Wes writes: One of our last tasks was selling our car. I decided to check out the process.
Day 1: I drive with the buyer to the DVLA (Driver and Vehicle License Authority). The nearest office is in downtown Accra, an hour’s drive through heavy traffic.
- The DVLA is a compound with multiple buildings. They are named for letters of the alphabet and not function, so first we need to find out which building we need to go to. After being directed to the correct building, we need to find the correct door. We are sent to the door labeled Banking Centre.
- The Banking Center offices have about a dozen people waiting behind glass. Most of the windows are not labeled, but there’s one named “Transfers” so we head there.
- Fortunately the person who is buying my car has grey hair, so he simply moves confidently to the front of any “line”, or gathering of people wanting services. No one objects to this.
- Now we find out what kind of letter of request we need. Many things in Ghana require official letters of request. Everyone simply assumes this and everyone (but me) knows how to write one. I am led to the many stalls outside the compound who cater to those unprepared. We find a woman who is sitting at a manual typewriter, give her our information, and she types an official-looking letter. We pay her 2 cedis (roughly 50 cents).
- We go back to the Transfer window. After some discussion and waiting, we are directed to take the car to the inspection station, which is also on the compound. It is now 2 o’clock and the inspection station has closed, so we drive back home.
Day 2: We return (another hour of fighting traffic).
- We go through the inspection, which consists of an official writing down the serial number of the car (presumably to make sure that it matches the documents, although I never saw anyone actually check).
- Back at the Transfer window, we are told we need a photocopy of my resident identification card, so it’s back outside the compound to another business that has a photocopier.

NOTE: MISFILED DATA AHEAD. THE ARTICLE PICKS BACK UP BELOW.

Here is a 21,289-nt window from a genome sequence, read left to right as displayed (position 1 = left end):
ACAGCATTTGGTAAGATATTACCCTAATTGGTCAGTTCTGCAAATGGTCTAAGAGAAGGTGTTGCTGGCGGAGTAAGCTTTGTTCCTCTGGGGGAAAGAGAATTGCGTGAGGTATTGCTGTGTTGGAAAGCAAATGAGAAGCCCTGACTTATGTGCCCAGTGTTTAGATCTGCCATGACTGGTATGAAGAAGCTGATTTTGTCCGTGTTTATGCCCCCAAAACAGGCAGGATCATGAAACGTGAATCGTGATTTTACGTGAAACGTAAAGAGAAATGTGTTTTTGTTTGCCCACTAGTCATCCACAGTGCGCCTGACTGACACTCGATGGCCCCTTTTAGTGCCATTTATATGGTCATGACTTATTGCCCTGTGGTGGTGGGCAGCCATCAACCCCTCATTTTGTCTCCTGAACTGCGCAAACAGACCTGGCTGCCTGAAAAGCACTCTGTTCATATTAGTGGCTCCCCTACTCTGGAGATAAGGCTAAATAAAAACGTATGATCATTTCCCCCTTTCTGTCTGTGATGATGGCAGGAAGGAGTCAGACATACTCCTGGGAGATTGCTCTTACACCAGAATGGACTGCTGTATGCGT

- And – back at the Transfer window, we are told that there will be a short delay so they can get the records for the car. The DVLA is in the process of computerization, but it is not yet finished.
- After some waiting, we go back to the window where a helpful person admits that document retrieval is unlikely to happen before the office closes. So we drive home.
Day 3: After the weekend, we drive back to the DVLA. Monday morning traffic is worse.
- Back at the Transfer window, we again use elder privilege to get past the 6 or more people crowded around. We are told to go across the compound to the office that provides the bill for our transfer. There is not a single standard fee, so each vehicle gets its own bill. There is further waiting, but it’s shortened for grey hair.
- Once we get the bill, we pay at the Banking window in the banking center.
- Back at the Transfer window, we finally get the official forms for transfer of ownership. These need to be typed, so we go back outside the compound to the woman with the typewriter and she types both forms. We also submit two passport-style pictures for each of us. This time the fee is 4 cedis ($1).
- Back inside the compound, we need to get this document stamped at the inspection station.
- Back at the Transfer window, we are asked to wait our turn for the documents that have been retrieved.
- After a brief wait, the documents arrive and are stapled, signed, recorded, etc.
- We move down a few windows to the final place, where a new inspection sticker is issued. Every car in Ghana has a sticker on the window with an inspection certificate with QR code, plus a certificate of insurance.
- Drive home.
When I purchased the car at a used car lot, I simply gave the salesman 200 cedis and two passport pictures and he took care of all this. That would have been much simpler.